If you’re a new raising your own food and have just sown vegetable seeds in your garden soil, it’s important that you learn how to identify seedlings! Weeds will inevitably sprout with the vegetables and in order to get a maximum harvest, the invaders should be pulled.
When you are weeding, you don’t want to pull the wrong plants! Here, you’ll find photos that will help you learn how to identify seedlings in your garden.
But before we start into all that, let’s cover a few tips that will also help you recognize your vegetables!
PLANT IN STRAIGHT DEFINITE ROWS
By planting your seeds in straight rows, they will be easy to distinguish from the sprouting weeds that grow in a scattered fashion.
PRACTICE MULCHING METHODS
Mulching (covering unused soil surface with organic matter) will also help define your vegetable seeds and smother out other weeds that may confuse you. Should you be interested in this technique, you can read up on How to Mulch Your Garden with Grass Clippings.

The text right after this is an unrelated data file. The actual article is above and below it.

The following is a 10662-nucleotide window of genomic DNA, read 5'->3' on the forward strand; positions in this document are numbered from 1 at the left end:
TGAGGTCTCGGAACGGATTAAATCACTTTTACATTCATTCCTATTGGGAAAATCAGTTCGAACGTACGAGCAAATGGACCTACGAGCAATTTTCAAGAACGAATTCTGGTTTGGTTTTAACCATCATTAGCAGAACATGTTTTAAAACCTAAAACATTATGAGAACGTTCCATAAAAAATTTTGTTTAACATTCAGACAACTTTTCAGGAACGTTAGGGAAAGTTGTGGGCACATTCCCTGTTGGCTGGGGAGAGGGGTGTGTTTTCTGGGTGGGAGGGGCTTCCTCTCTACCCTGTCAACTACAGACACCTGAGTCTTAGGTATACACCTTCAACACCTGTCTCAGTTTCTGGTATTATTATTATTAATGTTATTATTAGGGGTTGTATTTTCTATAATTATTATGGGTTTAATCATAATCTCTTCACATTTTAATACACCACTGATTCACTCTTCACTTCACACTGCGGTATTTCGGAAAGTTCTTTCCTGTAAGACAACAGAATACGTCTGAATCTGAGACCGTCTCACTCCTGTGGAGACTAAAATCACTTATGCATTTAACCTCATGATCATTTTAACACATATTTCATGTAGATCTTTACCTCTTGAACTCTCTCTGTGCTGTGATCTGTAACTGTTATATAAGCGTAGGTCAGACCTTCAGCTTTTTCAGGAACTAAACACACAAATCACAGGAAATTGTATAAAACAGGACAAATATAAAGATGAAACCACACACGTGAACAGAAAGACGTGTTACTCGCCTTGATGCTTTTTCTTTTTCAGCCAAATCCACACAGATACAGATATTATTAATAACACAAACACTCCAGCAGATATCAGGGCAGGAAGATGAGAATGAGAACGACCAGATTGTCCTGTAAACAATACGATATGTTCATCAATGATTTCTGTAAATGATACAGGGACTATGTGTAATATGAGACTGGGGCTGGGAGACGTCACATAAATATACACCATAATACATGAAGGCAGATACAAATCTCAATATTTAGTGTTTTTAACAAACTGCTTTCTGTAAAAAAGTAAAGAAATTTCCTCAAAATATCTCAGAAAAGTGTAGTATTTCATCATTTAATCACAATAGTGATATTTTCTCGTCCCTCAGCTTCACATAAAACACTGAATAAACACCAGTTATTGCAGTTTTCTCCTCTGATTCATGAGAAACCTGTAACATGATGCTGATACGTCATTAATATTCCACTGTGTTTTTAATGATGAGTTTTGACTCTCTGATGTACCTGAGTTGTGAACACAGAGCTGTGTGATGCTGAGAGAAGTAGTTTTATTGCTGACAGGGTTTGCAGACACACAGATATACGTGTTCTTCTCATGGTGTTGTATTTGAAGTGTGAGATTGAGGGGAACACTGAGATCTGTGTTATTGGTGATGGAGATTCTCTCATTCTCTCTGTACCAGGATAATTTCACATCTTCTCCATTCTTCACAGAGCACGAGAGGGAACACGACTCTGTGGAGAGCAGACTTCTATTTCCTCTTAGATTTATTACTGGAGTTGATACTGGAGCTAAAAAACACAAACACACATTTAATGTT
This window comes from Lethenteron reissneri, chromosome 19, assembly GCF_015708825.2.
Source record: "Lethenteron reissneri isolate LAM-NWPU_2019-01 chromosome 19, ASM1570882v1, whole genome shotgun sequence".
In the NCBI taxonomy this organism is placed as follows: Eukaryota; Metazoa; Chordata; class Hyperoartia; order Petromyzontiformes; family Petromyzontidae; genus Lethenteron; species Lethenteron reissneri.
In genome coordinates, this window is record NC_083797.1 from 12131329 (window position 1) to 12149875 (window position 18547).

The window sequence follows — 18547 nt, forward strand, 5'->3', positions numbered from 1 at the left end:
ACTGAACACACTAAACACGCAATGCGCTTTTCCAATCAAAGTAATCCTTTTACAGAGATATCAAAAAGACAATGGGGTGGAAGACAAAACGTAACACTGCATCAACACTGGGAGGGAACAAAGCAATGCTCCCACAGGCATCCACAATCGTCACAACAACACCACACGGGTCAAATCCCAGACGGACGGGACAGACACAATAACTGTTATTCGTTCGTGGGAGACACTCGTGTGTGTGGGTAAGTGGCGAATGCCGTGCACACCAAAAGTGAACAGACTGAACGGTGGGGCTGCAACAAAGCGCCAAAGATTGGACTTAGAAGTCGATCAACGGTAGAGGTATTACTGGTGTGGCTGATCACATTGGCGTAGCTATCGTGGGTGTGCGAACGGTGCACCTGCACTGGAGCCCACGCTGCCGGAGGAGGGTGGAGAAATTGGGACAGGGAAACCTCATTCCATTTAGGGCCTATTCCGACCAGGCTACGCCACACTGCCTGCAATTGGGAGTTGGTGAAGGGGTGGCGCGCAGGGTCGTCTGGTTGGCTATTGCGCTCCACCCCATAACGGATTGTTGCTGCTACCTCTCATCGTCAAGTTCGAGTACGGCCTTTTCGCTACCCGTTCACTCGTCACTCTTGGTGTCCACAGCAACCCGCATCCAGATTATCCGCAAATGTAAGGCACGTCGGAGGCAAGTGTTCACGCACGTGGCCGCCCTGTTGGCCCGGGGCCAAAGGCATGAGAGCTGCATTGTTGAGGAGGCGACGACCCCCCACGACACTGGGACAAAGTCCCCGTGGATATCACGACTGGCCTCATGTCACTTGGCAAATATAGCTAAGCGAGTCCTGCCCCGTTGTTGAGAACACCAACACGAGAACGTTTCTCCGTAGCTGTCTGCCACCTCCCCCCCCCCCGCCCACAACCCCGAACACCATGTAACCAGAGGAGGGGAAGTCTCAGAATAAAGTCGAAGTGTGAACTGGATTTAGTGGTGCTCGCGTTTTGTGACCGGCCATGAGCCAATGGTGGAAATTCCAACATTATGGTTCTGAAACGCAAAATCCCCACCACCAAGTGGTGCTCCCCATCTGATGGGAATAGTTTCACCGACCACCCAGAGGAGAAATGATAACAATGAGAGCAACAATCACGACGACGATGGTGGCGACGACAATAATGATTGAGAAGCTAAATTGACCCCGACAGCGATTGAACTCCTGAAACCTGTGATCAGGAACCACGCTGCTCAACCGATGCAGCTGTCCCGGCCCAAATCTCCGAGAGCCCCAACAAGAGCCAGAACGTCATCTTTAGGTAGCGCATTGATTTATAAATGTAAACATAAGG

DO YOUR RESEARCH
If planting for the first time or growing a new vegetable, take time to look up the specifics on color, size and shape of the sprouted seedling! Reading this post is a great place to begin!
A FEW NOTES ABOUT VEGETABLE FAMILIES
When seedlings within the same family first germinate, they will be similar in appearance. Beets and chard are almost twins, as are sprouting shallots and onion sets (or onion bulbs). Squashes, zucchini and pumpkins are so undistinguished from one another that only one set of photos is necessary to identify all three!
Brassica members (cabbage, kale, radish, rutabaga, turnip), though they vary in color according to variety, look incredibly alike. All five make their first appearance with two heart-shaped leaves opposite one another. For the sake of simplicity, cabbage and kale are the only ones provided in the photo identification below!
HOW TO IDENTIFY SEEDLINGS IN THE DIRECTLY SOWN VEGETABLE GARDEN
Let’s start identifying some seedlings! Always remember that colors may vary within types (eg. red vs green cabbage). When in doubt, go by shape and not color!
Learning how to identify seedlings in the directly sown vegetable garden is an important part of every gardener’s journey. I hope this post has helped you gain more confidence. Let’s get planting!